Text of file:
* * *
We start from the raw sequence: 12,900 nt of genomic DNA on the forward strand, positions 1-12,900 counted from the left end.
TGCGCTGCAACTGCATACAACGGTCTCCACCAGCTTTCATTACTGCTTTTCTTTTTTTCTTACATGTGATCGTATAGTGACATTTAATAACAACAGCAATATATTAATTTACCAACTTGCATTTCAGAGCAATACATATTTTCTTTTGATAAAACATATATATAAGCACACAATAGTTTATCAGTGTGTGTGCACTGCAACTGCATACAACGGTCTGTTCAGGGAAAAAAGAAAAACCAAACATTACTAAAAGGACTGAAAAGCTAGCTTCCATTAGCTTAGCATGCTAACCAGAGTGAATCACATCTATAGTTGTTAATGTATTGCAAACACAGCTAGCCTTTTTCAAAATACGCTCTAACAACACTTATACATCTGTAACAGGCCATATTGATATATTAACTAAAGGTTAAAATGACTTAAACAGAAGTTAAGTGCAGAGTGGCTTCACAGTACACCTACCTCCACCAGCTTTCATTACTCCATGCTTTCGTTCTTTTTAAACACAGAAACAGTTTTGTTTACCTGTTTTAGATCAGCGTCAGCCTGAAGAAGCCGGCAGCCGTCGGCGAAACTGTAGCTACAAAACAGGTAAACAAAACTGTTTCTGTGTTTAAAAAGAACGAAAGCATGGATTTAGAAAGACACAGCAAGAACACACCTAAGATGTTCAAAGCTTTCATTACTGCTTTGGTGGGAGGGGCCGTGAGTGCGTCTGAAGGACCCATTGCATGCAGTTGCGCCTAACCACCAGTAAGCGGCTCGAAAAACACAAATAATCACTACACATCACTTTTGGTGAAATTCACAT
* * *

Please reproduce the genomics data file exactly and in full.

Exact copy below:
We start from the raw sequence: 12,900 nt of genomic DNA on the forward strand, positions 1-12,900 counted from the left end.
TGCGCTGCAACTGCATACAACGGTCTCCACCAGCTTTCATTACTGCTTTTCTTTTTTTCTTACATGTGATCGTATAGTGACATTTAATAACAACAGCAATATATTAATTTACCAACTTGCATTTCAGAGCAATACATATTTTCTTTTGATAAAACATATATATAAGCACACAATAGTTTATCAGTGTGTGTGCACTGCAACTGCATACAACGGTCTGTTCAGGGAAAAAAGAAAAACCAAACATTACTAAAAGGACTGAAAAGCTAGCTTCCATTAGCTTAGCATGCTAACCAGAGTGAATCACATCTATAGTTGTTAATGTATTGCAAACACAGCTAGCCTTTTTCAAAATACGCTCTAACAACACTTATACATCTGTAACAGGCCATATTGATATATTAACTAAAGGTTAAAATGACTTAAACAGAAGTTAAGTGCAGAGTGGCTTCACAGTACACCTACCTCCACCAGCTTTCATTACTCCATGCTTTCGTTCTTTTTAAACACAGAAACAGTTTTGTTTACCTGTTTTAGATCAGCGTCAGCCTGAAGAAGCCGGCAGCCGTCGGCGAAACTGTAGCTACAAAACAGGTAAACAAAACTGTTTCTGTGTTTAAAAAGAACGAAAGCATGGATTTAGAAAGACACAGCAAGAACACACCTAAGATGTTCAAAGCTTTCATTACTGCTTTGGTGGGAGGGGCCGTGAGTGCGTCTGAAGGACCCATTGCATGCAGTTGCGCCTAACCACCAGTAAGCGGCTCGAAAAACACAAATAATCACTACACATCACTTTTGGTGAAATTCACAT